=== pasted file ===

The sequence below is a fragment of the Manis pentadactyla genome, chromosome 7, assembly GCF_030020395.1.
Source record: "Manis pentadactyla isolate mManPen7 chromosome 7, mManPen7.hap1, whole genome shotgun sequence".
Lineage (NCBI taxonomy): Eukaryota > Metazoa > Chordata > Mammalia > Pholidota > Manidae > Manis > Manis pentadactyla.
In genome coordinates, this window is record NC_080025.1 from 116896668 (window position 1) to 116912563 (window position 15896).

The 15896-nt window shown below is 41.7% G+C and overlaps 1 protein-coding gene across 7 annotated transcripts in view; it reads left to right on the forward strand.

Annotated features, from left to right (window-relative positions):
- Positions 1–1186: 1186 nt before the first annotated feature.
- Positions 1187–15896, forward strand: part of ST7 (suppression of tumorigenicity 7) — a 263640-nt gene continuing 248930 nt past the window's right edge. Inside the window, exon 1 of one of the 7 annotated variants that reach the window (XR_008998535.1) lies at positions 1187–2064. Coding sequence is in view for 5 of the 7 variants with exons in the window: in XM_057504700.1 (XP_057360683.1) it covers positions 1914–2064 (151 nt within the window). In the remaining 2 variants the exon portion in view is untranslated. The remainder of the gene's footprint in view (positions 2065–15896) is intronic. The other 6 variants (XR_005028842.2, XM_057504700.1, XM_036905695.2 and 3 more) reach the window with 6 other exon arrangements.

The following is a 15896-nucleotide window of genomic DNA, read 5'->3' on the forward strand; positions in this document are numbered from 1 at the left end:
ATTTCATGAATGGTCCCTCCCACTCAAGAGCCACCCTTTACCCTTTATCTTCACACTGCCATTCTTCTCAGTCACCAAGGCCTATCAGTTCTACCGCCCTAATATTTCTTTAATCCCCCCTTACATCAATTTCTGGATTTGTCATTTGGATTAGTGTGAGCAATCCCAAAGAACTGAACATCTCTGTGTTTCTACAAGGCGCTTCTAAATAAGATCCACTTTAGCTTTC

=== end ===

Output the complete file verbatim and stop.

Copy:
The sequence below is a fragment of the Manis pentadactyla genome, chromosome 7, assembly GCF_030020395.1.
Source record: "Manis pentadactyla isolate mManPen7 chromosome 7, mManPen7.hap1, whole genome shotgun sequence".
Lineage (NCBI taxonomy): Eukaryota > Metazoa > Chordata > Mammalia > Pholidota > Manidae > Manis > Manis pentadactyla.
In genome coordinates, this window is record NC_080025.1 from 116896668 (window position 1) to 116912563 (window position 15896).

The 15896-nt window shown below is 41.7% G+C and overlaps 1 protein-coding gene across 7 annotated transcripts in view; it reads left to right on the forward strand.

Annotated features, from left to right (window-relative positions):
- Positions 1–1186: 1186 nt before the first annotated feature.
- Positions 1187–15896, forward strand: part of ST7 (suppression of tumorigenicity 7) — a 263640-nt gene continuing 248930 nt past the window's right edge. Inside the window, exon 1 of one of the 7 annotated variants that reach the window (XR_008998535.1) lies at positions 1187–2064. Coding sequence is in view for 5 of the 7 variants with exons in the window: in XM_057504700.1 (XP_057360683.1) it covers positions 1914–2064 (151 nt within the window). In the remaining 2 variants the exon portion in view is untranslated. The remainder of the gene's footprint in view (positions 2065–15896) is intronic. The other 6 variants (XR_005028842.2, XM_057504700.1, XM_036905695.2 and 3 more) reach the window with 6 other exon arrangements.

The following is a 15896-nucleotide window of genomic DNA, read 5'->3' on the forward strand; positions in this document are numbered from 1 at the left end:
ATTTCATGAATGGTCCCTCCCACTCAAGAGCCACCCTTTACCCTTTATCTTCACACTGCCATTCTTCTCAGTCACCAAGGCCTATCAGTTCTACCGCCCTAATATTTCTTTAATCCCCCCTTACATCAATTTCTGGATTTGTCATTTGGATTAGTGTGAGCAATCCCAAAGAACTGAACATCTCTGTGTTTCTACAAGGCGCTTCTAAATAAGATCCACTTTAGCTTTC